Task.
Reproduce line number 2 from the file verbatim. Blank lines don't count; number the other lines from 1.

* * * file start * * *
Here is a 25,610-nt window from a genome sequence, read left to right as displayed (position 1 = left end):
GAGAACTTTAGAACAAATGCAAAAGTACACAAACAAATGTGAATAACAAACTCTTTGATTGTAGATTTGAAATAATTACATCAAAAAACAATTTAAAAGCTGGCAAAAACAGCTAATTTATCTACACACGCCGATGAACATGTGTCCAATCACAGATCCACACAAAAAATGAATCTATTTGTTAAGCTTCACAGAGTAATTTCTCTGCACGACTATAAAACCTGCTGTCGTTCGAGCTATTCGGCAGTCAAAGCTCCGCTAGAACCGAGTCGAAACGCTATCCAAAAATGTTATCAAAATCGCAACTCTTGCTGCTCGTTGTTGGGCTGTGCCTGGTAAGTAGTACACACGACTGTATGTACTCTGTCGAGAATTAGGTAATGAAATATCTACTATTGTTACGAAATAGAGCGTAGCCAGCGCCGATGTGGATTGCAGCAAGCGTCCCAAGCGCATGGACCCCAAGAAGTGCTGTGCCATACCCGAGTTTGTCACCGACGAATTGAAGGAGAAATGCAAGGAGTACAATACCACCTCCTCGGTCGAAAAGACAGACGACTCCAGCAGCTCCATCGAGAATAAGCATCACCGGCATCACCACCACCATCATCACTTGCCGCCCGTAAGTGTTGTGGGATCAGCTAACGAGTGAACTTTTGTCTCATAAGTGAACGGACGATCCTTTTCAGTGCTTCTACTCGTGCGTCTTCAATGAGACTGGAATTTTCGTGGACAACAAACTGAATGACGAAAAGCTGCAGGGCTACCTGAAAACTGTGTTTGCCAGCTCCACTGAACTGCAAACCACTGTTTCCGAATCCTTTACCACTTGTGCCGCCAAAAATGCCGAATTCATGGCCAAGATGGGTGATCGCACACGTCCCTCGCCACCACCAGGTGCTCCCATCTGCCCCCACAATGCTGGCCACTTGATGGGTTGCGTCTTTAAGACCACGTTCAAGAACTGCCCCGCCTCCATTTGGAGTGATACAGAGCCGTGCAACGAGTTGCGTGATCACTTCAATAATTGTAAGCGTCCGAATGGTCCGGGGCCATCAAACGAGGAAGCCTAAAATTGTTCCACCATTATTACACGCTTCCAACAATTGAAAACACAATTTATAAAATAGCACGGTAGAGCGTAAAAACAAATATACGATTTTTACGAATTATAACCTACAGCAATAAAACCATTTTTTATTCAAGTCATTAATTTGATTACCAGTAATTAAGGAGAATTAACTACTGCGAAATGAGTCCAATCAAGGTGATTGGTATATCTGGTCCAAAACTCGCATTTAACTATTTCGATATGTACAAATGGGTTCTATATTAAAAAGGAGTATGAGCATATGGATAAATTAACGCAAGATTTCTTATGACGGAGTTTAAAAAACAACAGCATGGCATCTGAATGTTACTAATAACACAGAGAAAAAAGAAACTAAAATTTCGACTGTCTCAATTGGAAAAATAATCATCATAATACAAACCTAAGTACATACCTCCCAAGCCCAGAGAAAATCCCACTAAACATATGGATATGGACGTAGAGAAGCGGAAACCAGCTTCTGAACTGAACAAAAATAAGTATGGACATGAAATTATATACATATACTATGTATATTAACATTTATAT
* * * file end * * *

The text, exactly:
GAGAACTTTAGAACAAATGCAAAAGTACACAAACAAATGTGAATAACAAACTCTTTGATTGTAGATTTGAAATAATTACATCAAAAAACAATTTAAAAGCTGGCAAAAACAGCTAATTTATCTACACACGCCGATGAACATGTGTCCAATCACAGATCCACACAAAAAATGAATCTATTTGTTAAGCTTCACAGAGTAATTTCTCTGCACGACTATAAAACCTGCTGTCGTTCGAGCTATTCGGCAGTCAAAGCTCCGCTAGAACCGAGTCGAAACGCTATCCAAAAATGTTATCAAAATCGCAACTCTTGCTGCTCGTTGTTGGGCTGTGCCTGGTAAGTAGTACACACGACTGTATGTACTCTGTCGAGAATTAGGTAATGAAATATCTACTATTGTTACGAAATAGAGCGTAGCCAGCGCCGATGTGGATTGCAGCAAGCGTCCCAAGCGCATGGACCCCAAGAAGTGCTGTGCCATACCCGAGTTTGTCACCGACGAATTGAAGGAGAAATGCAAGGAGTACAATACCACCTCCTCGGTCGAAAAGACAGACGACTCCAGCAGCTCCATCGAGAATAAGCATCACCGGCATCACCACCACCATCATCACTTGCCGCCCGTAAGTGTTGTGGGATCAGCTAACGAGTGAACTTTTGTCTCATAAGTGAACGGACGATCCTTTTCAGTGCTTCTACTCGTGCGTCTTCAATGAGACTGGAATTTTCGTGGACAACAAACTGAATGACGAAAAGCTGCAGGGCTACCTGAAAACTGTGTTTGCCAGCTCCACTGAACTGCAAACCACTGTTTCCGAATCCTTTACCACTTGTGCCGCCAAAAATGCCGAATTCATGGCCAAGATGGGTGATCGCACACGTCCCTCGCCACCACCAGGTGCTCCCATCTGCCCCCACAATGCTGGCCACTTGATGGGTTGCGTCTTTAAGACCACGTTCAAGAACTGCCCCGCCTCCATTTGGAGTGATACAGAGCCGTGCAACGAGTTGCGTGATCACTTCAATAATTGTAAGCGTCCGAATGGTCCGGGGCCATCAAACGAGGAAGCCTAAAATTGTTCCACCATTATTACACGCTTCCAACAATTGAAAACACAATTTATAAAATAGCACGGTAGAGCGTAAAAACAAATATACGATTTTTACGAATTATAACCTACAGCAATAAAACCATTTTTTATTCAAGTCATTAATTTGATTACCAGTAATTAAGGAGAATTAACTACTGCGAAATGAGTCCAATCAAGGTGATTGGTATATCTGGTCCAAAACTCGCATTTAACTATTTCGATATGTACAAATGGGTTCTATATTAAAAAGGAGTATGAGCATATGGATAAATTAACGCAAGATTTCTTATGACGGAGTTTAAAAAACAACAGCATGGCATCTGAATGTTACTAATAACACAGAGAAAAAAGAAACTAAAATTTCGACTGTCTCAATTGGAAAAATAATCATCATAATACAAACCTAAGTACATACCTCCCAAGCCCAGAGAAAATCCCACTAAACATATGGATATGGACGTAGAGAAGCGGAAACCAGCTTCTGAACTGAACAAAAATAAGTATGGACATGAAATTATATACATATACTATGTATATTAACATTTATAT